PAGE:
Foursquare aims to launch a paid-media platform in mid-June and is pitching brands to become launch partners, according to a person familiar with the matter.
The product will let merchants promote a deal to check in at a given area through its existing merchant platform, which allows businesses to claim their Foursquare listings. When users search for local specials, they can see offers via paid ads on Foursquare. Those ads will be targeted using the same algorithms that power "explore," which recommends establishments based on a users' past check-ins, as well as those of friends and the wider Foursquare user base.
The person familiar with the matter said Foursquare is developing these offerings in consultation with marketers that it has worked with before and that have had a big presence on the network. Previously, Foursquare has worked with brands including Pepsi, Dunkin' Donuts, Whole Foods and RadioShack.
Walgreens Social-Media Director Adam Kmiec said he had been briefed on Foursquare's nascent paid-media plans but hasn't committed yet. Past Walgreens programs with Foursquare include the company's pledge to donate a flu shot for every store check-in (from either Facebook or Foursquare) and an exclusive partnership to embed barcodes that users can unlock by checking in to a store and redeem for savings. (The daily offer at launch was for a 50-cent Arizona Ice Tea.)
"As Foursquare rolls out its new paid-media platform, we'll certainly be giving serious thought to how it would fit into our commitment to bring social to a local level," Mr. Kmiec said.
Launched in 2009 at the South by Southwest Interactive conference Foursquare became an eager partner of brands such as Pepsi, Tasti D-Lite, Bravo and Starbucks. It was a markedly different strategy from other social-media starlets like Twitter and Tumblr that steered clear of brands in their early days.
The startup, which recently topped 20 million users, has been using those early partnerships as an opportunity to test and learn as it gradually maps out an ad strategy.
American Express has been Foursquare's most prominent and consistent partner. It launched a program that enables AmEx members to sync their cards with their Foursquare accounts to redeem savings by checking in at locations, such as H&M and the Sports Authority. But Foursquare doesn't get a cut of any of those purchases. AmEx Sync also works on Facebook and Twitter.
Media organizations have been among the most avid partners of Foursquare by doing content integrations. For instance, Time Out New York rolled out a Foursquare-powered leaderboard to show the pecking order of users seeking to complete a list of tips from its Best of New York issue.
Foursquare declined to comment on its ad plans, but said in a statement: "Over 750,000 businesses use Foursquare to engage with their customers, and we're continually improving our offerings to make the platform even more powerful for them. Our goal is to build scalable self-service tools that enable businesses to draw in new customers and retain and reward their most loyal ones, while also enhancing the Foursquare experience for our 20,000,000-strong community."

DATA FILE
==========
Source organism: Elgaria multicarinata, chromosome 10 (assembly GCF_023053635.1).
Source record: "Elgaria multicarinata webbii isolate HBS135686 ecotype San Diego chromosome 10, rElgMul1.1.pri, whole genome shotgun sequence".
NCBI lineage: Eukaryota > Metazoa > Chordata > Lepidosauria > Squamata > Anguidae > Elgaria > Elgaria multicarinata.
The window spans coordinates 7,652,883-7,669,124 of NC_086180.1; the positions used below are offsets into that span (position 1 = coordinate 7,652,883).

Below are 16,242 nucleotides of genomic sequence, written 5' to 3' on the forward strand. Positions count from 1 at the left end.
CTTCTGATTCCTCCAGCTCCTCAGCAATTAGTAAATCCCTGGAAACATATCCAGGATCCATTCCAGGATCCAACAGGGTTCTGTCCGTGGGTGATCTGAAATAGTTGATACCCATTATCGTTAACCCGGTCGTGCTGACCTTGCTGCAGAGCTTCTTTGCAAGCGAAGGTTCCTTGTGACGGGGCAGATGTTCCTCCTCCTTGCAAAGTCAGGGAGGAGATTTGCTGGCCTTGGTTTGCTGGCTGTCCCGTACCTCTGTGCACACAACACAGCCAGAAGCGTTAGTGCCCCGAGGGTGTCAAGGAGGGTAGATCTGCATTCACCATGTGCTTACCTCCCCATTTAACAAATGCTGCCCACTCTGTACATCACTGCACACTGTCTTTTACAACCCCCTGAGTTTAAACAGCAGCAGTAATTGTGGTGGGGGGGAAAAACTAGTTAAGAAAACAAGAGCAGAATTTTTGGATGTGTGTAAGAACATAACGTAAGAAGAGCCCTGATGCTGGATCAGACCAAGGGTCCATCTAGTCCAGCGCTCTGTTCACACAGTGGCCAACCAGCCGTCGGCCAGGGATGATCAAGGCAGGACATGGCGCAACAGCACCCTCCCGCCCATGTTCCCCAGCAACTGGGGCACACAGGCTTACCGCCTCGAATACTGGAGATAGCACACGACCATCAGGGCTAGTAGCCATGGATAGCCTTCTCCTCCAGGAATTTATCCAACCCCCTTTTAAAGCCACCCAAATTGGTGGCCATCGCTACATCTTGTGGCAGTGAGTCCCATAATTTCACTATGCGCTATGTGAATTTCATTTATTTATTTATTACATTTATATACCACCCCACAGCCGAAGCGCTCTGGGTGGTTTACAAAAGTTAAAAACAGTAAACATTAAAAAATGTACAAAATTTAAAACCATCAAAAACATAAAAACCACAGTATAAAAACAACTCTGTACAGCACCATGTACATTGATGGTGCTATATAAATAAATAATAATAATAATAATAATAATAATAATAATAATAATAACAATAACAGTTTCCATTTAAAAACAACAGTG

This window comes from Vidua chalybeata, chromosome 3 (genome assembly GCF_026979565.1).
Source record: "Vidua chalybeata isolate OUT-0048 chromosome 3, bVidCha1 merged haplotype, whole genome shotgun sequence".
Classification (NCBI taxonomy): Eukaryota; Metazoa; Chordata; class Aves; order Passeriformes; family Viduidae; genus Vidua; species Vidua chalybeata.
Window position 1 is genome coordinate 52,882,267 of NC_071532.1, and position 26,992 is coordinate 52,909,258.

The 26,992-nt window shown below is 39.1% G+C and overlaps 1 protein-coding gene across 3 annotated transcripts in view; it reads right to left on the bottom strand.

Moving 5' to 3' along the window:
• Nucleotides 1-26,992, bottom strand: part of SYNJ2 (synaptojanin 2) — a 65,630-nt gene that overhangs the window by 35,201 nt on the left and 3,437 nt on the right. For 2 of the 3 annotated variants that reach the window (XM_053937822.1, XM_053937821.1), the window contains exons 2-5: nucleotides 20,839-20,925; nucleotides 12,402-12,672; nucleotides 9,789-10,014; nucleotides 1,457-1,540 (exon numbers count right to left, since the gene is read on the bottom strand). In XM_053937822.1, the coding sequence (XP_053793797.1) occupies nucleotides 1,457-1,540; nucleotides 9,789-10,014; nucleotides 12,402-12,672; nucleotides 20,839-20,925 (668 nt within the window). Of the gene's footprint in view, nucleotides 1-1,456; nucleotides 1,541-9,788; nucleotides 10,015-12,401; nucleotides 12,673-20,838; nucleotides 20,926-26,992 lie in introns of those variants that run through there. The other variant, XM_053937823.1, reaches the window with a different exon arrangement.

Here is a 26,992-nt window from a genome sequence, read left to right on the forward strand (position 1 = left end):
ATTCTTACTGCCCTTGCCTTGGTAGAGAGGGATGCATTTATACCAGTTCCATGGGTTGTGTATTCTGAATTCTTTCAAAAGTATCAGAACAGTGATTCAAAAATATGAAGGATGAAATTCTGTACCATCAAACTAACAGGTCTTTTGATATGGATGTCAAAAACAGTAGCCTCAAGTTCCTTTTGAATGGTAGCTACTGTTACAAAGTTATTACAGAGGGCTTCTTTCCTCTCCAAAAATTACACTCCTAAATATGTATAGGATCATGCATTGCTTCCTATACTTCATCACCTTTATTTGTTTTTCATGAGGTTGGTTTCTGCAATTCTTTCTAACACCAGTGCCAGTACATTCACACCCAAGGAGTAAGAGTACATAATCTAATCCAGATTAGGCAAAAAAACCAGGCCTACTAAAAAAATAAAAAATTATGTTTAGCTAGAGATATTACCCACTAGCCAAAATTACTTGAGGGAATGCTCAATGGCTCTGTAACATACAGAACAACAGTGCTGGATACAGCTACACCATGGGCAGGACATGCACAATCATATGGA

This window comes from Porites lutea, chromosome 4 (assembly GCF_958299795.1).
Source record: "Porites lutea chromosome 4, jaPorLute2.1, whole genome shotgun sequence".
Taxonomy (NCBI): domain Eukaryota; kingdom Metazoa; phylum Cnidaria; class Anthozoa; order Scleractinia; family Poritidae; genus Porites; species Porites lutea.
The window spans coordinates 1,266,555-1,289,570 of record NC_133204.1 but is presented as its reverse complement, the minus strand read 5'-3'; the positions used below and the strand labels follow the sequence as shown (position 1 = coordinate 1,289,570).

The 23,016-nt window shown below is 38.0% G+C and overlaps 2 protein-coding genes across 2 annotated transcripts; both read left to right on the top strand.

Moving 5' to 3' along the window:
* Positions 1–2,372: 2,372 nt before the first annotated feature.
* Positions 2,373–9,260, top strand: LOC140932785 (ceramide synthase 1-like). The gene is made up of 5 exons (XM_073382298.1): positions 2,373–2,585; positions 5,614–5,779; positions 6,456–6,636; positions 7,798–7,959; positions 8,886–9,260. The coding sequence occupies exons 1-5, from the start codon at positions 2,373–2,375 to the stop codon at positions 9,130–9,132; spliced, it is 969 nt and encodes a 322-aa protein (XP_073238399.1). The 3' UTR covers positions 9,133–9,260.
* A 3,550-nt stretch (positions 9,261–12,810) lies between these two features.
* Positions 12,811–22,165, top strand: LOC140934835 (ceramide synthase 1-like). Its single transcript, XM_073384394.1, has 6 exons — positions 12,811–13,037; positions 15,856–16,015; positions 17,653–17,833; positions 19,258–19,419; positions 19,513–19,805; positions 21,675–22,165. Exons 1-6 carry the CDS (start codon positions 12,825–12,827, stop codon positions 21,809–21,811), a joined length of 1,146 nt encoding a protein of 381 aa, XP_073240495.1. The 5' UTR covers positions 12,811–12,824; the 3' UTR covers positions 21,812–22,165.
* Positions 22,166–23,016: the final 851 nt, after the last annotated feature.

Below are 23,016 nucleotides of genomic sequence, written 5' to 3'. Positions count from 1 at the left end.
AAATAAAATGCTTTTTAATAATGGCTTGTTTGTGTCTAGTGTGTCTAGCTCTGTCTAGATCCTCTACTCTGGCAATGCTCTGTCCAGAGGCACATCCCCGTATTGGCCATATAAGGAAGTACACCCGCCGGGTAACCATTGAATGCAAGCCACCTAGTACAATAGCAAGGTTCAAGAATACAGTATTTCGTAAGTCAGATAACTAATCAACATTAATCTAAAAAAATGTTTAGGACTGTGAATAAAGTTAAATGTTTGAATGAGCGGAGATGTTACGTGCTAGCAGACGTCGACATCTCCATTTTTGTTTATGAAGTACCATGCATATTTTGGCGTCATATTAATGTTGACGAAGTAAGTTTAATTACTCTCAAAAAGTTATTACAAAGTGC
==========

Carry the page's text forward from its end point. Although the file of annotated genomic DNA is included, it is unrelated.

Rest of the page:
But Foursquare doesn't have the mobile check-in market to itself. Facebook has been urging national retailers to have a strategy for their "places" pages for local stores, and last summer it introduced "parent-child linking" to let brands administer those pages centrally, which enabled them to set up check-in deals and promotions.
There are other signs that Facebook is ramping up its courtship of national retailers. According to Rob Reed of MomentFeed, a location-based marketing platform, the number of likes for the places page seems to have grown exponentially over the past month, which he attributes to a change in Facebook's search algorithms. (For example, if you search for "Chipotle" on Facebook, local pages will rise to the top instead of the main corporate page.)
While Facebook has the scale, Foursquare has engaged users. Mr. Reed noted that Target , for instance, gets much more check-in activity from Foursquare than from Facebook. He attributes that to Facebook check-ins' tendency to be more event-driven and used by people who want to memorialize a night out on their timeline.
Mr. Reed thinks the two companies could soon be more directly in competition because of a recent development at Facebook: its just-launched "offers," which can be published to places pages and also be targeted as an ad. Offers can also be redeemed with a mobile device.
"It's definitely going to compete head-to-head with Foursquare because the offer itself is free [for brands]," Mr. Reed said.
Foursquare has raised $71.4 million, including a $50-million round last June.
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